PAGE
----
- Pour the water and milk into a large bowl, sprinkling the yeast and salt over top. Drizzle the honey into the water mixture. Dump the flours into the bowl and stir well with a wooden spoon until a soft dough forms, with no dry patches of flour. Stir the finely grated cheddar into the dough to incorporate well. If the dough is too stiff to stir the cheese into it, gently mix it in by hand.
- Loosely cover the bowl with plastic wrap. Let the dough rest in a warm, draft free area until it doubles in bulk, and then deflates slightly. (About 2 hours.)
- Dust the surface of the dough well with flour. Dust a cutting board or pizza paddle with a little more flour. Grab the dough and slice half of it away with a large, serrated bread knife. Form that half into a ball on the dusted cutting board by lightly stretching the top and rolling it under the dough, turning it ¼ turn each time, for a total of four turns. The ball should be the about the size of a cantaloupe.
- Allow the dough to rise for 20 minutes before preheating the oven to 450 degrees F. If you have a pizza stone, place it on the middle rack of the oven, and place an empty broiler pan underneath on the lower rack. In the absence of a pizza stone, use a large sheet pan in place of one.
- Let the dough rise for an additional 20 minutes while the oven preheats. After the second 20-minute interval, dust the top of the loaves well with flour, and make three or four long, quick, ¼ -inch deep, evenly spaced slashes across the top. Leave the excess flour on the loaves for baking.
- Slide the loaves directly onto the hot pizza stone or baking sheet. (I use a large spatula to carefully slide the loaves off of my cutting board. If using a pizza paddle, give it a good few shakes to slide the bread dough onto the baking surface. Quickly pour the hot water into the broiling pan, immediately closing the door afterward. Bake the loaves for 25 to 30 minutes, or until the crust is firm and deep brown in color.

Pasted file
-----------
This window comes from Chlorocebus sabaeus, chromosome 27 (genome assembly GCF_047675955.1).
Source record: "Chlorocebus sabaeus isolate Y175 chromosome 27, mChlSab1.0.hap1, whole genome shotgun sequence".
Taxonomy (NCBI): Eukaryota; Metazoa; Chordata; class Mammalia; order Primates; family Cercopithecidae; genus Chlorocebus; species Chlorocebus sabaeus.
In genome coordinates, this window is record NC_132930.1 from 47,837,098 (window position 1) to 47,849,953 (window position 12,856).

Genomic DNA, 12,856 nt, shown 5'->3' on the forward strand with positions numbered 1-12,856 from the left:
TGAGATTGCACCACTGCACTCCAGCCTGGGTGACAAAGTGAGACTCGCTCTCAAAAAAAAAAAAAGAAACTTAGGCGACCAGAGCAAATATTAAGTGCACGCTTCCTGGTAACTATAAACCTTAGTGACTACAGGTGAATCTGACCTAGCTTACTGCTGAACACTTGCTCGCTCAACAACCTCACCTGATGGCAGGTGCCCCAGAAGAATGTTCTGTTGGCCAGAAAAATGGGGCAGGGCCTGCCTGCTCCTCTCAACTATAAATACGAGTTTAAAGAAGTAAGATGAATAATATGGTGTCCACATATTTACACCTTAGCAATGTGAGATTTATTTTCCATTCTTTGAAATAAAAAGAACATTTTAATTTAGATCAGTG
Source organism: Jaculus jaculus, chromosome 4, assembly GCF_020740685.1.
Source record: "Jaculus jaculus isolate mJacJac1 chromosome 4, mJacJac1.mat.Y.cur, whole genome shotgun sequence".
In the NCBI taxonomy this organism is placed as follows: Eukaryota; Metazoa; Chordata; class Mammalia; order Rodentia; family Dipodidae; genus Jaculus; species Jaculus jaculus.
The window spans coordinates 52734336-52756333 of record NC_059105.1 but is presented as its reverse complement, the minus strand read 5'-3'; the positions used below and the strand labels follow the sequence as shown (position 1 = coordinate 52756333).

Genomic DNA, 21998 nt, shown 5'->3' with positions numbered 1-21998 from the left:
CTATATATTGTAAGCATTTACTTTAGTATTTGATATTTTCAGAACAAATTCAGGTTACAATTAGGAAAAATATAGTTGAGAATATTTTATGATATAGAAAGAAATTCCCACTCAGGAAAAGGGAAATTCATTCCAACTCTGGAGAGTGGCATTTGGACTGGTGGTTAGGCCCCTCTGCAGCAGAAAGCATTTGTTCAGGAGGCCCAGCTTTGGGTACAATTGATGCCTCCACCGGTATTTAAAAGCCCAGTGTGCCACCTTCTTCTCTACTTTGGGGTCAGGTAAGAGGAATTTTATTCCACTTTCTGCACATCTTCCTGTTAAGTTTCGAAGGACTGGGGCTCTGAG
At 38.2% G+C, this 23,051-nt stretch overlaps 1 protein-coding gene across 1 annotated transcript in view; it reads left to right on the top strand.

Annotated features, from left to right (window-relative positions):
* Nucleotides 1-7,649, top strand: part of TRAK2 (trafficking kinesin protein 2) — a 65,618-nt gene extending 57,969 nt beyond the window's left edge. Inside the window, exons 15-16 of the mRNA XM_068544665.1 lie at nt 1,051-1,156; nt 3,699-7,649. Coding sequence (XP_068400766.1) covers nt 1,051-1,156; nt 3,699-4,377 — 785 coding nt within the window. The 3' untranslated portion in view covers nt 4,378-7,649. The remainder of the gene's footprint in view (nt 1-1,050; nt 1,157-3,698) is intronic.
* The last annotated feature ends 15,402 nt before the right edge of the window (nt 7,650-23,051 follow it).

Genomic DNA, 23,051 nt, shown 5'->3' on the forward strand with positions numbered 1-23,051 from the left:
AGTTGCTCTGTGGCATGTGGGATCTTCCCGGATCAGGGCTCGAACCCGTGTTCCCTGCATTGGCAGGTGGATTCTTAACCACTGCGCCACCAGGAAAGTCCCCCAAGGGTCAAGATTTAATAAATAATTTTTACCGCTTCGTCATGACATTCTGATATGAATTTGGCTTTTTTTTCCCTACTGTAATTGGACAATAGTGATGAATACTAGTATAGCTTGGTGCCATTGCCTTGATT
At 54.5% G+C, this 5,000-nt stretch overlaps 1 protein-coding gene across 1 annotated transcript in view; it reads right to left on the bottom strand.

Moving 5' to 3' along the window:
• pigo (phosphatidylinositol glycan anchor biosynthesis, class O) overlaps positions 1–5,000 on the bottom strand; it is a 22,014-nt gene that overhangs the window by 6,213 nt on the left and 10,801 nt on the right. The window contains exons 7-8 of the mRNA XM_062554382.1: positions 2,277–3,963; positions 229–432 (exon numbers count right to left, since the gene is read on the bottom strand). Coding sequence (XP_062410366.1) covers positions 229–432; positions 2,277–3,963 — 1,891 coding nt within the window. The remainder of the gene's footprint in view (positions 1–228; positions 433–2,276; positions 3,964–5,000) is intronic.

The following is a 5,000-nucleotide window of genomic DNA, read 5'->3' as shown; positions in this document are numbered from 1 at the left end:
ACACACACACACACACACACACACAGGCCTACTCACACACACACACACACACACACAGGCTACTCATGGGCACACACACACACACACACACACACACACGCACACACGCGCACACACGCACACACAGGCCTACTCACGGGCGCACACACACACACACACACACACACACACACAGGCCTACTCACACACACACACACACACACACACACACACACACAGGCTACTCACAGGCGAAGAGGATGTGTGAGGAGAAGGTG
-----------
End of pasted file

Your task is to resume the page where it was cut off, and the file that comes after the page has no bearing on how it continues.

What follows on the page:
- Transfer bread to a wire rack to cool completely. Before slicing to serve, tap the excess flour off the top of the loaves.
All-purpose flour may be substituted for the bread and white whole wheat flours; just know that up to ¼ cup more flour may be needed. The risen bread dough may be quartered rather than halved for smaller loaves--baking time will need to be shortened by about 5 minutes. When hollowed out, large loaves are great as pretty appetizer bowls, and the small loaves are excellent vessels for soup. Baking bread on a hot pizza stone with steam is what gives the crust that thick, chewy artisan-style texture. For a softer crust, bake the bread on a hot baking sheet, or in lightly greased loaf pans.
Also Worth Noting: The dough can be refrigerated after the initial rise, before shaping the loaves; in fact the dough is easier to handle after having been chilled. Just cover the bowl of dough loosely with plastic wrap, and refrigerate for up to three days. When ready to bake, lop off a hunk of dough, shape it, and add 40 minutes to the total rise time. (Shape, rise for 60 minutes, preheat oven, dust and slash loaves, let rise for the additional 20 minutes, bake according to directions.)
Final Notes for Making No Knead Artisan Cheddar Bread:
All-purpose flour may be substituted for the bread and white whole wheat flours; just know that up to ¼ cup more flour may be needed. The risen bread dough may be quartered rather than halved for smaller loaves. However, baking time will need to be shortened by about 5 minutes. When hollowed out, large loaves are great as pretty appetizer bowls, and the small loaves are excellent vessels for soup. Baking bread on a hot pizza stone with steam is what gives the crust that thick, chewy artisan-style texture. For a softer crust, bake the bread on a hot baking sheet, or in lightly greased loaf pans.
Also Worth Noting: The dough can be refrigerated after the initial rise, before shaping the loaves; in fact the dough is easier to handle after having been chilled. Just cover the bowl of dough loosely with plastic wrap, and refrigerate for up to three days. When ready to bake, lop off a hunk of dough, shape it, and add 40 minutes to the total rise time. Then shape, rise for 60 minutes, preheat oven, dust and slash loaves. Finally, let bread rise for the additional 20 minutes, then bake according to directions.
Kim (Feed Me, Seymour) says
Haley @ The Girly Girl Cooks says